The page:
Critical Issues in Environmental Taxation series
Edited by Larry Kreiser, Ana Yábar Sterling, Pedro Herrera, Janet E. Milne and Hope Ashiabor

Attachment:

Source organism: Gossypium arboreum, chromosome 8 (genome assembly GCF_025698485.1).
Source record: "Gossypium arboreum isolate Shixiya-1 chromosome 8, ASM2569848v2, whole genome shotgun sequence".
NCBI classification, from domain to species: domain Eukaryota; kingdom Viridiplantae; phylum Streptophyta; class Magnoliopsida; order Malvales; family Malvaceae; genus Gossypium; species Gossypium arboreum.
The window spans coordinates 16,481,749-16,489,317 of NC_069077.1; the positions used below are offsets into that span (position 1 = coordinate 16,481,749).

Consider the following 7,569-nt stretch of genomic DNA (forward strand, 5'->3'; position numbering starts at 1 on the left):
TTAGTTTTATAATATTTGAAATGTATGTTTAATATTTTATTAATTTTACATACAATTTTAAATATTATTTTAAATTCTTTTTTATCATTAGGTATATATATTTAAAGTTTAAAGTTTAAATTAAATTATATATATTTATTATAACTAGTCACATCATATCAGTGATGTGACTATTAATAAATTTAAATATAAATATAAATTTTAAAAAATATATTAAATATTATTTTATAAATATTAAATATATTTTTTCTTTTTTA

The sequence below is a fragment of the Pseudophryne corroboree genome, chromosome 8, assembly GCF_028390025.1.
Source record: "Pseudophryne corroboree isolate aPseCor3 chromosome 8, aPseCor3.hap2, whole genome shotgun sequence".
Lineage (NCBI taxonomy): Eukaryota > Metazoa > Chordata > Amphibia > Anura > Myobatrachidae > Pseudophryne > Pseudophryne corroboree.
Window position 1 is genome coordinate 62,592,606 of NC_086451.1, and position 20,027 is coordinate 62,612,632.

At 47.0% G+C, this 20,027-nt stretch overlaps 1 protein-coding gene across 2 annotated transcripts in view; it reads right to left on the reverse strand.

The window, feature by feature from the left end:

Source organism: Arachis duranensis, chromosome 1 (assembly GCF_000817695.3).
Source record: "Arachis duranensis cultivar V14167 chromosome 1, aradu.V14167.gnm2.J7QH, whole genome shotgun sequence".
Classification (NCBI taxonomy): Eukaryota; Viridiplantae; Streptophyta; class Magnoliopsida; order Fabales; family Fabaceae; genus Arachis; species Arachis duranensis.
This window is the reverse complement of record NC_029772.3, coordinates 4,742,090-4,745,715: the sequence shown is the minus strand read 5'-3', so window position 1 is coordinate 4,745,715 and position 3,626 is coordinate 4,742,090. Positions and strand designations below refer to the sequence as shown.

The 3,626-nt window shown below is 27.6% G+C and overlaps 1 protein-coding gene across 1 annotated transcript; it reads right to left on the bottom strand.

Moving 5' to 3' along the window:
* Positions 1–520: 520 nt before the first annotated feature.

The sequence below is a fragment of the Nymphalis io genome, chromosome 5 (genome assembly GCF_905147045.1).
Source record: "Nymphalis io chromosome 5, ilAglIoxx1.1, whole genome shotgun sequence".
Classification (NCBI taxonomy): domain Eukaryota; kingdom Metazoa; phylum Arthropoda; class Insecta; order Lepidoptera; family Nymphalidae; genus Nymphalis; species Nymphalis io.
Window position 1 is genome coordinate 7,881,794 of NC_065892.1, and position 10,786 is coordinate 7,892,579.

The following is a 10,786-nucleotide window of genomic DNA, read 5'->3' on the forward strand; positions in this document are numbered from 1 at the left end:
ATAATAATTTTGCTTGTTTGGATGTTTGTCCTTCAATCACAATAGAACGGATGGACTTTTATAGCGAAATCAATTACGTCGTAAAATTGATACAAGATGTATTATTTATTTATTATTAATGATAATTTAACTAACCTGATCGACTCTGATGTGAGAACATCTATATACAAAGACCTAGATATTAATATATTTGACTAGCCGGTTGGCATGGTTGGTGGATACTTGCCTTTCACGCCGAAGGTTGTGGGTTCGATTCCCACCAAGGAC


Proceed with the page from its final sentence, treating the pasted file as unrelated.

Estimates from the International Energy Agency have revealed that greenhouse gas (GHG) emissions in 2010 increased by a record amount to produce the largest carbon output in history of 31.6 Gigatonnes. This reflects the quick recovery of many low- and particularly middle-income economies from the financial crisis – such as those in Europe and Central Asia (ECA), where every country is expected to return positive rates of growth in 20112 – which are responsible for about 75 per cent of this increase.3 If dangerous climate change is to be prevented, then these countries must reduce or, at the very least, stabilise their GHG emissions–indeed, research by McKinsey and Co suggests that to achieve this all regions and all sectors will have to capture close to the full abatement potential available to them (McKinsey & Co., 2009). Against this background, this chapter sets out to analyse the potential role that Economic Instruments (EI) and, especially, Environmental Tax Reform (ETR) can play in reducing GHG emissions in the ECA region.4 In 2005, the OECD identified ‘scope for more ambitious revenue-neutral environmental fiscal reform, including new environment related taxes’ in the region (OECD, 2005a: 65). Bearing in mind also the 2007 Fourth Assessment Report of the Intergovernmental Panel on Climate Change (IPCC), which identified market distortions as one of the most important barriers to climate change mitigation, it seems intuitive that ETR, a policy instrument which explicitly sets about inter alia to reduce market distortions, has considerable potential to bring about reductions in GHG emissions. In the light of this, this chapter will set out to examine the potential for ETR to reduce GHG emissions in the ECA region and make some preliminary conclusions and recommendations. The first part of this chapter will analyse examples of EI and ETR in practice in the ECA region.
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